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The value of "Perfect Practice" - Page 4

post #91 of 104
Quote:
Originally Posted by tetonpwdrjunkie View Post
 

 

 

 

The real answer is that there isn't a PSIA "style".  PSIA doesn't use a final form type of skiing and hasn't for many years.  What PSIA, in my division, is looking for is the use of the "skills proficiencies" or skiing fundamentals.  When we are asked to do a drill, a stupid human trick, or ski a scored run, they aren't just looking at how you "light up the mountain" or pivot slip your skis.  They are looking for turning movements originating from the lower body, pressure management along the length of the ski, pressure being directed from outside ski to outside ski, pole plant, vision, and upper body facing the intended direction of travel ect...  I haven't thought much about this for several months and this is a partial list from memory late at night.

 

In my case they don't see enough upper/lower body separation and called me out for a tendency to start my turns with an upper body rotation.  It's the JH local style and it works very well in steep terrain with variable snow, but it is not as efficient as starting turns from the lower body.  I believe that my "problem" is that I follow through too much at the end of my old turn and then must move my upper body to have my lower body in a position to start my new turn.  Upper/lower body separation also lends itself to more effective angulation, edge grip, and lateral balance.  I always skied better in the steeps because the steeps require more upper/lower body separation and angulation to keep the pressure over the outside ski.  I don't ski a lot of hard snow surfaces and don't get spanked too much for being under angulated on slopes that have lower angles.  Skiing faster will help hold you up if you are over-inclinated and under-angulated, when you slow down in this position you topple over to the inside.  

 

So a person, especially an athletic person, can ski pretty strong and fast and get down some pretty hard terrain yet still have too much pressure on the inside foot, use upper body rotary to initiate and/or finish turns, and bank their turns.  This person will not pass a PSIA exam no matter how much they "light up the mountain".  I have never met an examiner who didn't like dynamic skiing.  I see no need to dial it down for an exam.  Certain tasks like wedge turns aren't meant to be dynamic.  Your skiing should be appropriate to the task, just like you should not be carving arc to arc while teaching a level 3 lesson.  All of the tasks and all of your skiing on exam day must show some level of each of the skills proficiencies to the standard you are testing for.  I think I could pass the L2 skiing test on a well below average day, but for L3, I just don't show enough of what they want to see in certain areas.  There is no official style or finished form even though we talk sometimes as if there were.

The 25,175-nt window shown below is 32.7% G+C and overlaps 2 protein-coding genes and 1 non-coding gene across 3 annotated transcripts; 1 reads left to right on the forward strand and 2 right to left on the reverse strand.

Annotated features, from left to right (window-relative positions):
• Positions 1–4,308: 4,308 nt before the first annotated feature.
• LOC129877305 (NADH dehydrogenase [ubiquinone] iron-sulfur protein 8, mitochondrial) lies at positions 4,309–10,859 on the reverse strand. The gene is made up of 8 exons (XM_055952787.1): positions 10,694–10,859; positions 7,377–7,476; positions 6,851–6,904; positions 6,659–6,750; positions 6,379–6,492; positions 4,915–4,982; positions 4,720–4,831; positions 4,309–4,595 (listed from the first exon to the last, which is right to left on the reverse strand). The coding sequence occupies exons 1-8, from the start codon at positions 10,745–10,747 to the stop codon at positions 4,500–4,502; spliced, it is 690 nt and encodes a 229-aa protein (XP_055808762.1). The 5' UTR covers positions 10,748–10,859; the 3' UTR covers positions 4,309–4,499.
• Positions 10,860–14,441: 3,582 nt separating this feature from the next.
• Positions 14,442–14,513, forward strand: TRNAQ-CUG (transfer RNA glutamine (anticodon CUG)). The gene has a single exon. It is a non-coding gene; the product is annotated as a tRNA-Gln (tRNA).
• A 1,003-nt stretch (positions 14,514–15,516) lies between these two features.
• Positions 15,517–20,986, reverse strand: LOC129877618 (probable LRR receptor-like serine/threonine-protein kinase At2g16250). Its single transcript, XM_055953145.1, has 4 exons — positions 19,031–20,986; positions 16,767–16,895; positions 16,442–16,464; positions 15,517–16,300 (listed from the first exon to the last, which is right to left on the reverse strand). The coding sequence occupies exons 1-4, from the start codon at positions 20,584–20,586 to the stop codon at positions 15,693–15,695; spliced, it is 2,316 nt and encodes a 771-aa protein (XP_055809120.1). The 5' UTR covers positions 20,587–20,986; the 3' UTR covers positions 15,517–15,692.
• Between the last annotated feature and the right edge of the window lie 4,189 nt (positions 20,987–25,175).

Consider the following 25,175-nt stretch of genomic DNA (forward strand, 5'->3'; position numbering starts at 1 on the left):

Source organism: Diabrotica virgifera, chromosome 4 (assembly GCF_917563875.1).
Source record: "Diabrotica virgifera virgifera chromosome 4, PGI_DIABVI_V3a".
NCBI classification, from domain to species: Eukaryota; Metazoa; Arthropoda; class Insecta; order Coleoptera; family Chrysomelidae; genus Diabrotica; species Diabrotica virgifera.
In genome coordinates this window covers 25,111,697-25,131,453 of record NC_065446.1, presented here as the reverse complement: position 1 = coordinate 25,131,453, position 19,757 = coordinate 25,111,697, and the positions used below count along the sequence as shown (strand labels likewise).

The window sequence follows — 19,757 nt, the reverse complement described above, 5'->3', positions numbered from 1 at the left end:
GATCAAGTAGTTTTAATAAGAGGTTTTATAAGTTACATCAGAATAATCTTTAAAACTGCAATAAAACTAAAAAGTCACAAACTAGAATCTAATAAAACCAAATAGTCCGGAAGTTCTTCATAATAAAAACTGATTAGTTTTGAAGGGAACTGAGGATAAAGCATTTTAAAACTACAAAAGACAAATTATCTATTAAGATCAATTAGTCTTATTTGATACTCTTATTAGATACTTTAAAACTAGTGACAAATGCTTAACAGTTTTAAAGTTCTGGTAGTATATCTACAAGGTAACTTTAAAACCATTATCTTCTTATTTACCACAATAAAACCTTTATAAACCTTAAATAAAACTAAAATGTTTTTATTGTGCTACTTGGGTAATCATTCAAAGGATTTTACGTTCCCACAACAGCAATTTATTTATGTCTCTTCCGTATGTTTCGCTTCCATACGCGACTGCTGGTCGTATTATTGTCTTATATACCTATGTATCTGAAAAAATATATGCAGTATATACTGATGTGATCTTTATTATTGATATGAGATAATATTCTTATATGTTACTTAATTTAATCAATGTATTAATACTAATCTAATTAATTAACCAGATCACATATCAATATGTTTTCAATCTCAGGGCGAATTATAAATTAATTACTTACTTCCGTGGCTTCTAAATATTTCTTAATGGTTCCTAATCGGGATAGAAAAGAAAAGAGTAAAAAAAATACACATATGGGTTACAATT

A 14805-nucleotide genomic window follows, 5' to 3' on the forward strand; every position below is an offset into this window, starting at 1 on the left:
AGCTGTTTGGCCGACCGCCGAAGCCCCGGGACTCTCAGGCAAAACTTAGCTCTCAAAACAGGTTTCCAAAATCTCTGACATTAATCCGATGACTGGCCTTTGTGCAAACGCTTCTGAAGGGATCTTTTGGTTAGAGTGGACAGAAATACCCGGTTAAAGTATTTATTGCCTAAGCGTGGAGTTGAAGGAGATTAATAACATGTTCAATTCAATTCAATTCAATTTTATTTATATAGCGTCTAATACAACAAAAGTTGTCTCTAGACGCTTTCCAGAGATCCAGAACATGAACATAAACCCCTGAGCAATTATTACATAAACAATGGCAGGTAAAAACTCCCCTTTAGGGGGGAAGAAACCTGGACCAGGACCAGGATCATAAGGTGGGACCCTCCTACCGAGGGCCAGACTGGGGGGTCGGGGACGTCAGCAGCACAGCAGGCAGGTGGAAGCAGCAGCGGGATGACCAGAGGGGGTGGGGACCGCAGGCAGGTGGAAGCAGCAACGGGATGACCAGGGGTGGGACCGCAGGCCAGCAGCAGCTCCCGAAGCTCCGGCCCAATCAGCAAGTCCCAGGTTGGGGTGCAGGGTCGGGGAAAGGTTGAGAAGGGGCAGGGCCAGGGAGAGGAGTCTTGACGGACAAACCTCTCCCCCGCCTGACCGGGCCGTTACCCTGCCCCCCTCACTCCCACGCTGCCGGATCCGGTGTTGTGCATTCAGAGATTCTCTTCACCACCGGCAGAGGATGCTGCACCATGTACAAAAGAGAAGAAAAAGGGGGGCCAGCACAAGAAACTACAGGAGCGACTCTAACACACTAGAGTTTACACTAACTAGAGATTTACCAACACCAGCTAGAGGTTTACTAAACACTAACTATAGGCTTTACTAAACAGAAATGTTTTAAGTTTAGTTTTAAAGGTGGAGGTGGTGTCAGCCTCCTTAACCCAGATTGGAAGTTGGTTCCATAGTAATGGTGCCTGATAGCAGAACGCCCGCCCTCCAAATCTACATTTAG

I think Zentune did well because he has good fundamentals that show through in all of his skiing at least at the L2 standard he was testing for that day.  If his skills are solid enough, he will cruise right through L3 as well.  Deficiencies like mine are minor enough to pass the L2 standard, but tend to show through from wedge turns right through dynamic parallel and are not good enough for L3.  My guess is that when Zenny dialed it down he started to not show his solid fundamentals as well.  Most people who see me ski don't notice my deficiencies because I mask them well.  They are not hard to see with a trained eye.


Thanks, that was what I was looking for. There is no style, just a difference in movements. Some of which will work better for certain things, and some which will get in the way.

post #92 of 104
Quote:
Originally Posted by tetonpwdrjunkie View Post
 

 

Thanks for the advice.  I am pretty sure I have it covered.  It wasn't my intention to make this thread about me, I was just trying relay my experience with years of "practicing" inefficient movements.  I got pretty good at being a crappy skier.  I would tell anyone who is serious about improving to get someone else's eyes on them from time to time.

 

 

This is kinda depressing.  On one level you can be a great skier but actually being a less good skier but with more refined specifics is what is required.  Guess it's part of the whole "instructor skiing is not real skiing" thesis. Not that I doubt that those who have very refined specifics and can put it all back together again dynamically in any conditions are great skiers.  

 

I've seen some people going into instructor training pretty soon after starting the sport.  I've always thought that they should get some miles under their belts and become real skiers first but I can see in the context you're describing that there are merits to their approach even if for me it is a) too late and b) something that I'd never have done as I would have perceived it would have sucked all the fun out for me.

post #93 of 104

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post #94 of 104
Quote:
Originally Posted by fatbob View Post
 

 

This is kinda depressing.  On one level you can be a great skier but actually being a less good skier but with more refined specifics is what is required.  Guess it's part of the whole "instructor skiing is not real skiing" thesis. Not that I doubt that those who have very refined specifics and can put it all back together again dynamically in any conditions are great skiers.